Big players target Ireland’s fast-growing tech sector
Tech business sees its fair share of high-profile, big-name mergers
The nature of the tech businesses means that borders are irrelevant, and companies will look around to see how they can expand their reach by an acquisition in another jurisdiction
The speed at which indigenous firms in the technology sector are gaining international scale is making them attractive targets for takeovers by large corporates.
Mark Collins, partner and head of transaction services at KMPG, says: “We’re quite fortunate in Ireland in the sense that we actively encourage tech entrepreneurship. We’ve a number of tools and funding mechanisms that support that and, as a result, we have a stable of technology assets that are very attractive, and you’ll find that some very large private equity concerns and very large multinationals have . . . acquired Irish tech businesses.”
Anya Cummins, partner in M&A advisory within Deloitte’s corporate finance group, says: “The technology sector has been particularly active this year, and this is being driven by the strength of indigenous technology companies that are experiencing strong growth in Ireland.
“As these businesses scale, they are internationalising quickly, and often international buyers and equity providers will see clear opportunities to take these platforms to international markets and to help support management teams on ambitious growth plans.
“As a result, there’s lots of activity in this space and we’re seeing strong valuations for high-performing businesses and good deal flow. We expect that technology will continue to be an important driver of M&A activity in 2017.”
Fast 50 survey
Deloitte’s most recent Fast 50 survey showed that Ireland’s top homegrown tech firms had an average revenue of €31 million each and an annual growth rate of 270 per cent over the last four years.
The report said that two-thirds of Ireland’s fastest- growing technology companies are software start-ups, while communications and hardware tech companies account for a fifth of firms featuring on the ranking.
On average, exports account for 61 per cent of turnover of these top 50 tech firms, while R&D expenditure represents just under a fifth of turnover (18 per cent).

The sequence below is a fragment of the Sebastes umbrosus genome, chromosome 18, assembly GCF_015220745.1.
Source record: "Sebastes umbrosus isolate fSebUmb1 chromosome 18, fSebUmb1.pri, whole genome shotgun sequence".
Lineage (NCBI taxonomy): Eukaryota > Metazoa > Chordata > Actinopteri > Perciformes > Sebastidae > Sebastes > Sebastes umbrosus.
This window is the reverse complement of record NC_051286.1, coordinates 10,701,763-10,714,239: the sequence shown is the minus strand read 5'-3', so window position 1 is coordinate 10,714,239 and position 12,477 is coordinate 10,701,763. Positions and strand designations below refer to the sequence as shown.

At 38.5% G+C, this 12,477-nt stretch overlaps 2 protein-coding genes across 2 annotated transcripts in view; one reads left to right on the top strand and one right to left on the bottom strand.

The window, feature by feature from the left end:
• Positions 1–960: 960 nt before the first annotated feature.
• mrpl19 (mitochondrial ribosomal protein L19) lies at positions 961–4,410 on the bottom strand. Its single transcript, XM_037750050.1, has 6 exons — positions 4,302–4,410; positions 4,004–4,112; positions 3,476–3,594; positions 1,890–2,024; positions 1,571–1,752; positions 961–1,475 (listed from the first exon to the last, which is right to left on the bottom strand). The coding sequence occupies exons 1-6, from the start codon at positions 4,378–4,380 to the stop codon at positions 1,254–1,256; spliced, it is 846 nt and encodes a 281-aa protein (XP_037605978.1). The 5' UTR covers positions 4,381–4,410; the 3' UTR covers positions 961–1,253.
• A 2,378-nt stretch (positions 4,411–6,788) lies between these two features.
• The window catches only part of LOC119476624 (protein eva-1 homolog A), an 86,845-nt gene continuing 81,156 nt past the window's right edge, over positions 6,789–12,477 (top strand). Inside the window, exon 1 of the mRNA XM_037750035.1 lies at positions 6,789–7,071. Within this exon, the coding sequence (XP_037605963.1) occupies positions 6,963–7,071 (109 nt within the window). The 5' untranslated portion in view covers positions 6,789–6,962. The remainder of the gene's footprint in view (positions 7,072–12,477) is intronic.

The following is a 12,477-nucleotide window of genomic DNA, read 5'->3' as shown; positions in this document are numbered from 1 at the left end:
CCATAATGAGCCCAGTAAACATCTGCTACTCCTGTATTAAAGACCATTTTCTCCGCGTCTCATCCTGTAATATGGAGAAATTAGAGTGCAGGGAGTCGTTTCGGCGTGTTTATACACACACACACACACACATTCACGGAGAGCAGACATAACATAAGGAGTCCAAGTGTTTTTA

In a sector that sees its fair share of high-profile, big-name mergers, the biggest deal in 2016 was probably US telecoms firm Verizon’s €2.1 billion takeover of Dublin-based GPS vehicle tracking company Fleetmatics.
Another merger that reinforces the trend in large multinationals buying up tech assets here was Intel’s buyout of Irish chip-design company Movidius in a deal thought to be worth about €350 million.
Michele Connolly, partner and head of corporate finance at KPMG, says: “You would have a lot more businesses being created in Ireland in the technology space that are now starting to either look globally to sell themselves or look globally in terms of expansion.
“The nature of the tech businesses means that borders are irrelevant to them, and they will look around to see how they can expand their reach by an acquisition in another jurisdiction or if there is someone with a piece of technology that is a very useful ‘bolt-on’ to their core area of activity, so that it enhances the product that they have to offer.”
The number of tech start-ups in Ireland is clearly a legacy of a strong culture of innovation here, she adds.
“There is ever-increasing demand for newer or faster or better ways of doing things, and every element of that is driven by technology. Our lives in general are becoming much more digitised, and that is driving demand for greater investment in technology. We have a huge population out there with a lot of good ideas and a lot of things to try, and that’s where the huge number of start-ups have come from.”